CSCC, HSIL tissues and normal cervical tissues were collected from patients who underwent gynecological surgery or colposcopy at the Second Hospital of Shanxi Medical University (Taiyuan, China) between 2019 and 2021. Patients in this study had not received radiotherapy or chemotherapy prior to surgery, and their FIGO (International Federation of Gynecology and Obstetrics) stages ranged from Ia2 to IIa2. All patients underwent radical hysterectomy or cervical conization. Normal cervical tissues were obtained from patients undergoing hysterectomy under nonmalignant circumstances. The tissues were first immediately frozen in liquid nitrogen and then frozen at -80 °C until RNA could be extracted. This study was approved by the Ethical Review Committee of the Second Hospital of Shanxi Medical University. The Declaration of Helsinki was followed in all patient studies.
The human cervical cancer cell line SiHa (HPV 16 +) and a normal cervical cell line (HcerEpic) were purchased from the American Type Culture Collection (ATCC, Manassas, VA, USA). SiHa and HcerEpic cells were cultured in DMEM (Gibco, Carlsbad, CA, USA) with 10% fetal bovine serum (FBS) (Gibco, Carlsbad, CA, USA) and 1% penicillin/streptomycin (Gibco, Carlsbad, CA, USA). Cells were cultured in a humid atmosphere with 5% CO2 at 37 °C.
RNA and gDNA extraction and cytoplasmic and nuclear RNA isolation
Total RNA was extracted from cells or tissues using TRIzol Reagent (Life Technologies, California, US) according to the manufacturer’s instructions. RNeasy Mini Kits (Qiagen, Hilden, Germany) were used to purify total RNA. gDNA was extracted using the Genome DNA Kit (Solarbio, Beijing, China). The nuclear and cytoplasmic fractions were isolated using the Cytoplasmic and Nuclear RNA Purification kit (Thermo Fisher Scientific, Waltham, MA USA). qRT‒PCR was performed on RNA extracted from the fractions to determine the level of cytoplasmic control transcript (GAPDH) and circ0001955.
RNase R treatment
The RNAs were incubated with RNase R (Geneseed; Guangzhou, China) for 15 min at 37 °C. Then, total RNA from cells was extracted, and qRT‒PCR was used to determine the stability of circ0001955.
qRT‒PCR and RT‒PCR
qRT‒PCR and RT‒PCR were performed as described previously . All primers were synthesized by Sangon Biotech (Shanghai, China), and the primer sequences are given in Additional file 1: Table S1. GAPDH or U6 was used as internal normalization for qRT‒PCR experiments in this study. Gel electrophoresis sections were observed under an optical microscope (Leica, DMI6B, Germany). Sanger sequencing of cDNA was performed by Sangon Biotech (Shanghai, China).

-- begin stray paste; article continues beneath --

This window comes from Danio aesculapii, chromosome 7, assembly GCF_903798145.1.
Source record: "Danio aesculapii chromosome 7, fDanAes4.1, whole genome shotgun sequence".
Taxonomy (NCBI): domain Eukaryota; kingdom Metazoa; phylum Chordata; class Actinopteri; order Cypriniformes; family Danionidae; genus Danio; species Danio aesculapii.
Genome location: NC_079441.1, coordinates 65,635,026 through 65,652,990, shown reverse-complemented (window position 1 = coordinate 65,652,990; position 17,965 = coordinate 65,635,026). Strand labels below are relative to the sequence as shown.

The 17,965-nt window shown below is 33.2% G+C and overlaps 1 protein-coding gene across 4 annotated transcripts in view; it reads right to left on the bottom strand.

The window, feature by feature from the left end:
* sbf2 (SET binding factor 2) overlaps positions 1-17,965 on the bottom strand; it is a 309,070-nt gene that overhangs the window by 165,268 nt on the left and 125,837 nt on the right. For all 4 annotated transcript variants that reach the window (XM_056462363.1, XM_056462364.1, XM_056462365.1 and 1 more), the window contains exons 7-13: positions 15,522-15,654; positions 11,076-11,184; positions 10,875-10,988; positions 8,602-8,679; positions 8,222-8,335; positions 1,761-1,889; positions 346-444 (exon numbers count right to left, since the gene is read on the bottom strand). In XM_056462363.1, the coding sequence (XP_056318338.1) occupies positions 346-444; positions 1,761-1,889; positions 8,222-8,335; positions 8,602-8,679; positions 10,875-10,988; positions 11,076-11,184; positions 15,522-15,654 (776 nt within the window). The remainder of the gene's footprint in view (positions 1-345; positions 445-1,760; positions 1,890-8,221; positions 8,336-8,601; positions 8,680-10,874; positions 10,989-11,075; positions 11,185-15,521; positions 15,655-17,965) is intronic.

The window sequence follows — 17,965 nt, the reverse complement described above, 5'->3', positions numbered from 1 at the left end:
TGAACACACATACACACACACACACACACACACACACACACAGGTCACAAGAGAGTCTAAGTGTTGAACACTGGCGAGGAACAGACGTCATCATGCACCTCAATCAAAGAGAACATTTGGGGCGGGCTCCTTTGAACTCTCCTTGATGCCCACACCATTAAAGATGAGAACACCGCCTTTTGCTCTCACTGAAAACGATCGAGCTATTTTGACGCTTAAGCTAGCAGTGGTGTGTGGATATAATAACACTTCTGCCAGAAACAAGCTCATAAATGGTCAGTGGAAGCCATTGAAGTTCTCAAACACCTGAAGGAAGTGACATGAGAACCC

Plasmid construction, RNAi and cell transfection
To overexpress circ0001955, the full-length cDNA of circ0001955 was amplified in SiHa cells and then cloned into an overexpression vector (Public Protein/Plasmid Library, Nanjing, China) containing a front and back circular frame, with a mock vector containing no circ0001955 sequence serving as a control. To knock down circ0001955, three siRNAs targeting the back-splice junction site of circ0001955 and a siRNA-NC were synthesized (Public Protein/Plasmid Library, Nanjing, China). The most effective siRNA, si-circRNA2#, measured by qRT‒PCR was subcloned into the lentivirus vector to construct the sh-circ0001955 vector, while sh-NC was used as the negative control. The lentiviral vector carrying sh-circ0001955 or sh-NC (Hanbio, Shanghai, China) were transiently transfected into SiHa cells. The vectors above were verified by sequencing. MiR-188-3p mimics and inhibitor were purchased from GenePharma (Shanghai, China). miR-NC and inh-NC were used as controls. Transfections were performed using Lipofectamine 3000 (Invitrogen, Carlsbad, USA) according to the manufacturer's instructions.
Cell proliferation, cell cycle and apoptosis assays
We examined the proliferation activity of SiHa cells using Cell-Light™ EdU DNA Cell Proliferation Kit (Beyotime, Beijing, China) and Cell Counting Kit-8 (Meilunbio, Dalian, China) according to the manufacturer’s instructions. A cloning assay was performed on SiHa cells to determine their cloning capability. Cell cycle analysis was conducted with propidium iodide (PI) staining by flow cytometry (Beckman-Coulter, Hialeah, FL) and analyzed using Modfit software. The Alexa Fluor® 488 Annexin V/Dead Cell Apoptosis Kit (Thermo Fisher Scientific, Waltham, MA USA) was used to identify apoptotic cells.
Wound healing and invasion assays